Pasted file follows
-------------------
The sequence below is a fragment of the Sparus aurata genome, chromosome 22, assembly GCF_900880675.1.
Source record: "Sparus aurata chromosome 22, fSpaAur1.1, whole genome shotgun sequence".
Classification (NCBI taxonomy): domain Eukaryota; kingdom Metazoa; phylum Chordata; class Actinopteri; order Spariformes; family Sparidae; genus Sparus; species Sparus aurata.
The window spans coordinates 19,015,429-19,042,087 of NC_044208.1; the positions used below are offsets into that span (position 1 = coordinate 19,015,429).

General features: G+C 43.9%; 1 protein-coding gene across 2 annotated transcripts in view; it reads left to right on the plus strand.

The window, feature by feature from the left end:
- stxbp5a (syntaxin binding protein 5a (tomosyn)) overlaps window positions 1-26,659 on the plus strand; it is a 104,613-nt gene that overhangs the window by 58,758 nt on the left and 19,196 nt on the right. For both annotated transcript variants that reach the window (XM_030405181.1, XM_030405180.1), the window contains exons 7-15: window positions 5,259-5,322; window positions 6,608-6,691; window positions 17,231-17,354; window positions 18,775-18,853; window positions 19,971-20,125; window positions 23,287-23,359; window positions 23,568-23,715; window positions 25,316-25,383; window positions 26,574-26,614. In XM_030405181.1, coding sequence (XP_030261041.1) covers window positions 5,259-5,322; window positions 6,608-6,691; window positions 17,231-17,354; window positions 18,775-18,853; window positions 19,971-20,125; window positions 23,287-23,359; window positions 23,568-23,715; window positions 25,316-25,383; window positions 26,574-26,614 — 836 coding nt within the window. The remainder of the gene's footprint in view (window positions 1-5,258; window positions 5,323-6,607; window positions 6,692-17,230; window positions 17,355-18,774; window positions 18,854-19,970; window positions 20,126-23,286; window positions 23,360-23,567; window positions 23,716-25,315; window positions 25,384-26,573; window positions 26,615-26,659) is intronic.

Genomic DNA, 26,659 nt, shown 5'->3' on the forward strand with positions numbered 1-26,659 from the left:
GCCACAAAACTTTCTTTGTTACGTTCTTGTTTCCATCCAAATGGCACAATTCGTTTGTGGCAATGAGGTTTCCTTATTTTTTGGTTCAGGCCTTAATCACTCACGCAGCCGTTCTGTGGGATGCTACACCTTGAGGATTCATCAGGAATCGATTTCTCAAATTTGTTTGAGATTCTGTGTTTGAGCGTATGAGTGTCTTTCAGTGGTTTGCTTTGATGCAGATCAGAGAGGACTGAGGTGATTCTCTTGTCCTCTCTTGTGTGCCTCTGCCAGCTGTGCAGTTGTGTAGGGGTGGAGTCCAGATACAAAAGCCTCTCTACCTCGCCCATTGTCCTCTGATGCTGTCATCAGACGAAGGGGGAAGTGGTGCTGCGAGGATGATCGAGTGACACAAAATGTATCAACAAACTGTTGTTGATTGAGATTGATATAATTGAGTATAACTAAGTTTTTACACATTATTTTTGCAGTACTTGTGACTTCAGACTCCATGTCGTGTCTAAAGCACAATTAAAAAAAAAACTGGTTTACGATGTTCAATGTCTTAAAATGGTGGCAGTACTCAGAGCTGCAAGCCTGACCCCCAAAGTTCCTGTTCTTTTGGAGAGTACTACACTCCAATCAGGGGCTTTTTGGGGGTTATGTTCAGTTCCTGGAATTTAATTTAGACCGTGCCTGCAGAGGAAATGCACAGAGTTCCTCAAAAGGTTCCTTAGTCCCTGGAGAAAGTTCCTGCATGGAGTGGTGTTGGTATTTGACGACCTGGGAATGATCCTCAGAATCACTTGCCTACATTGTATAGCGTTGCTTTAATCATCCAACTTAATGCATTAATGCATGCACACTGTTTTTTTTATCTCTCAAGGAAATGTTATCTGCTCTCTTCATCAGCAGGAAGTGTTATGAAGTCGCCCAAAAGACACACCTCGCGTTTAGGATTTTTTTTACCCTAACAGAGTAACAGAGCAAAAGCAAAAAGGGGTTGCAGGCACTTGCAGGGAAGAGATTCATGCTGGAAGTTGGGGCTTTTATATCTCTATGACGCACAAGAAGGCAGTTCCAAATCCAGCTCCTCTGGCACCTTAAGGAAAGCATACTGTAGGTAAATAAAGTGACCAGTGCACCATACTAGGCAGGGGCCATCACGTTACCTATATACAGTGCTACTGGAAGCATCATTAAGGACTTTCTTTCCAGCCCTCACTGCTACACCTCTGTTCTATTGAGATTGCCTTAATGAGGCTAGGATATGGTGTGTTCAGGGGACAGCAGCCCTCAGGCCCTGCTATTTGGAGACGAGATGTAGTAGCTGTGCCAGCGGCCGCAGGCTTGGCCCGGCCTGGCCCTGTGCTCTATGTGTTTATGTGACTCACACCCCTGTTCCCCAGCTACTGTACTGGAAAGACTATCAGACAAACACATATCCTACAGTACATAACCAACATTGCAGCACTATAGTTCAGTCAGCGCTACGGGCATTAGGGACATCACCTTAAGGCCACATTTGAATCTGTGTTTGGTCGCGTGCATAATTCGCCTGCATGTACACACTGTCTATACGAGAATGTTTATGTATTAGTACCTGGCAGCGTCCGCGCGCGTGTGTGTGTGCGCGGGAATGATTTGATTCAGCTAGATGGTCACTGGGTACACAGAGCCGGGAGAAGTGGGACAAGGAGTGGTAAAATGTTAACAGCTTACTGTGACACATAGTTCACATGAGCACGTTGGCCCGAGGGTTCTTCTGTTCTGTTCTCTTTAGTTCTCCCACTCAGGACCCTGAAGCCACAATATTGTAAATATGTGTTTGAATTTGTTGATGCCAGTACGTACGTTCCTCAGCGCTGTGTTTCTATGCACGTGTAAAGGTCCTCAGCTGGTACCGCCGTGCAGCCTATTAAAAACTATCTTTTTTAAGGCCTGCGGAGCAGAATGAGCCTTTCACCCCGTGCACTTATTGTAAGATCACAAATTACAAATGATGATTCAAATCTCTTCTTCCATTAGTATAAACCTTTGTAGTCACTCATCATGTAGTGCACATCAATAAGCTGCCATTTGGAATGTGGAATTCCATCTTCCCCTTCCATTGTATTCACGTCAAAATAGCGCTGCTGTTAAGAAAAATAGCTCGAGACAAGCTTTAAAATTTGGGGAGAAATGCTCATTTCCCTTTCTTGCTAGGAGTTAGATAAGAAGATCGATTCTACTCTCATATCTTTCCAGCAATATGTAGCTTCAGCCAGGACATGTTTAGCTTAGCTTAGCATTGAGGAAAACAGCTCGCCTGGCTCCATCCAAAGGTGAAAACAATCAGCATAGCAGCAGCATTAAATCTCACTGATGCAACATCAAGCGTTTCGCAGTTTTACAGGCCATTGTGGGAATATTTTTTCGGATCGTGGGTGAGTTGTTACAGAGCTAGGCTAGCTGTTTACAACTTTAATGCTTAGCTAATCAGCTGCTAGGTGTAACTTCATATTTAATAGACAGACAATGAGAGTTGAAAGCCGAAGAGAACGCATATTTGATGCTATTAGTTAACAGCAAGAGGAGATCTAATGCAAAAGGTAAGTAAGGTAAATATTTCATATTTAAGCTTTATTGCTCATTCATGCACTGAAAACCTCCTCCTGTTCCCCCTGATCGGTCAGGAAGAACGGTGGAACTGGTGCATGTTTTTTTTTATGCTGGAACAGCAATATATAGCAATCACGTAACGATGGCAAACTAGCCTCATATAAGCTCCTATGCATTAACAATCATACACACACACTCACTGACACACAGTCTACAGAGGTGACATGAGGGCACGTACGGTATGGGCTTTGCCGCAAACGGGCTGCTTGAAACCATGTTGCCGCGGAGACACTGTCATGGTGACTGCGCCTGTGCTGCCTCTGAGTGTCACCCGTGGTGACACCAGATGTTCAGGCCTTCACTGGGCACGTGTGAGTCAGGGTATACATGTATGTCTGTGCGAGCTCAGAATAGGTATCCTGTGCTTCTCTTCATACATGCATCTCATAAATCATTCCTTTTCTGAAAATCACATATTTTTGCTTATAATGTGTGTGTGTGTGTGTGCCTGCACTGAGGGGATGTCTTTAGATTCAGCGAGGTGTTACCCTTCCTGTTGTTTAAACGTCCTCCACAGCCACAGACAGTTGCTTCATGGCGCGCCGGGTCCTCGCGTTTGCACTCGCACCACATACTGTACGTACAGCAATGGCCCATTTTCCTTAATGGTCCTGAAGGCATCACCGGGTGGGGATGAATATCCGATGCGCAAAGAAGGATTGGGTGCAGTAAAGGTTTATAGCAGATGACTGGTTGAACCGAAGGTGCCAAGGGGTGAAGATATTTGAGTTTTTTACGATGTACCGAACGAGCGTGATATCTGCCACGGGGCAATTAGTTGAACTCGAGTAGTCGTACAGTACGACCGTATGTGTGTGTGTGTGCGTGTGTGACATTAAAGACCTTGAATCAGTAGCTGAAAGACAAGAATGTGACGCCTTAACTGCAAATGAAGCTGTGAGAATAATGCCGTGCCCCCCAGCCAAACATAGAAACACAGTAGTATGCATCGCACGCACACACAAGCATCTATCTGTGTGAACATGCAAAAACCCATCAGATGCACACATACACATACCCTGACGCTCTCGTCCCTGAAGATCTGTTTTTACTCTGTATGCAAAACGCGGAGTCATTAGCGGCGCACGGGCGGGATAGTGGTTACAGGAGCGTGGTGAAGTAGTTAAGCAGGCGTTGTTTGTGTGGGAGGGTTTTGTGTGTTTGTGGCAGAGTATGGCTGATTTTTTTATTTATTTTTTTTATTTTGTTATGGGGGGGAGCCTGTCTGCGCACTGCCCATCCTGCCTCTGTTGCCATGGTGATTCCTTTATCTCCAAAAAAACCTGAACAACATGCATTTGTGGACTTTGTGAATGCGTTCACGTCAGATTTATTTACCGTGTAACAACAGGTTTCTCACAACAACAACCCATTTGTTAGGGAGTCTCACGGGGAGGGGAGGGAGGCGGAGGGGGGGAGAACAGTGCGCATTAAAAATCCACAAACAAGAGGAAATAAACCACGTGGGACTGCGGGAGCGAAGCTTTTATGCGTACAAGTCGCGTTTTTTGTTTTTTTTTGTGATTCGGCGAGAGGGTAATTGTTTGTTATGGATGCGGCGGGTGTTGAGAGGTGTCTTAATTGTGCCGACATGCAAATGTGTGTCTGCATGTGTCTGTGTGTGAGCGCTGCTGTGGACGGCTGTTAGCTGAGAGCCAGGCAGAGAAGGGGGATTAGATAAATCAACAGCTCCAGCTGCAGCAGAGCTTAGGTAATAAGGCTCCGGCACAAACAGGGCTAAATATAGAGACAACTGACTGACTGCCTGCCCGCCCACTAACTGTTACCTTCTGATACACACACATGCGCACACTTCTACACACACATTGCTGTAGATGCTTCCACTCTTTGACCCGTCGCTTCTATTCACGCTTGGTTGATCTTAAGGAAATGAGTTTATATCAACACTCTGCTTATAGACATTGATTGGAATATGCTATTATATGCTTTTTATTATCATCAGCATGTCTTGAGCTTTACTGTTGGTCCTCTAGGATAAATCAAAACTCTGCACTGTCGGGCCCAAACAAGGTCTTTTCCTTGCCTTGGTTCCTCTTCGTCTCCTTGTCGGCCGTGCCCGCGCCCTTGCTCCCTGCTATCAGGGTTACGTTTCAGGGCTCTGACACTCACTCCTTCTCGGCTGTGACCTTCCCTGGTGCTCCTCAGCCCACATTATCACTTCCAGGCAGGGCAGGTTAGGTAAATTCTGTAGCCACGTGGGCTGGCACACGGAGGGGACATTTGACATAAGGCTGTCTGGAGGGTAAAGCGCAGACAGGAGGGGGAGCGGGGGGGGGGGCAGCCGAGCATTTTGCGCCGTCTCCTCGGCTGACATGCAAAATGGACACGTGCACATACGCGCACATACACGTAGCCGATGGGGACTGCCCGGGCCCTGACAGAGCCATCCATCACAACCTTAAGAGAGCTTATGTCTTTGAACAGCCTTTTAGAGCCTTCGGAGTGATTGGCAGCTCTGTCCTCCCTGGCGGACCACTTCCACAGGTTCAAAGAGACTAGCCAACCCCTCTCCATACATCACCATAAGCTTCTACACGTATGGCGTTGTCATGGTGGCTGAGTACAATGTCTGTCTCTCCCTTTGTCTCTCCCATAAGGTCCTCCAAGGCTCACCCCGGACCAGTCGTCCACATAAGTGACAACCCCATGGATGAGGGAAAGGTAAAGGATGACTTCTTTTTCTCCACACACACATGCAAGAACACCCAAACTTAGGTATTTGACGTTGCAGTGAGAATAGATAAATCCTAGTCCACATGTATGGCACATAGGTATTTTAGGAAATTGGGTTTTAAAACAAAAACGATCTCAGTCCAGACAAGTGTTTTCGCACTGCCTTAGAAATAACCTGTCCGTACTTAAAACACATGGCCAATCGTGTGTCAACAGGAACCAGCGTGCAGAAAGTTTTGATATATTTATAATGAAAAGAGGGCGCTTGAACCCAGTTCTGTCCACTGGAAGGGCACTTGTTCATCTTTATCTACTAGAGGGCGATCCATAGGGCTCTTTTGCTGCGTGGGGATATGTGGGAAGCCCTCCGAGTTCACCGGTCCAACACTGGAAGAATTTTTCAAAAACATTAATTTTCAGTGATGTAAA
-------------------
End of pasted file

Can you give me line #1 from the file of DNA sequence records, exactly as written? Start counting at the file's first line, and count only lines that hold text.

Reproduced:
The sequence below is a fragment of the Sparus aurata genome, chromosome 22, assembly GCF_900880675.1.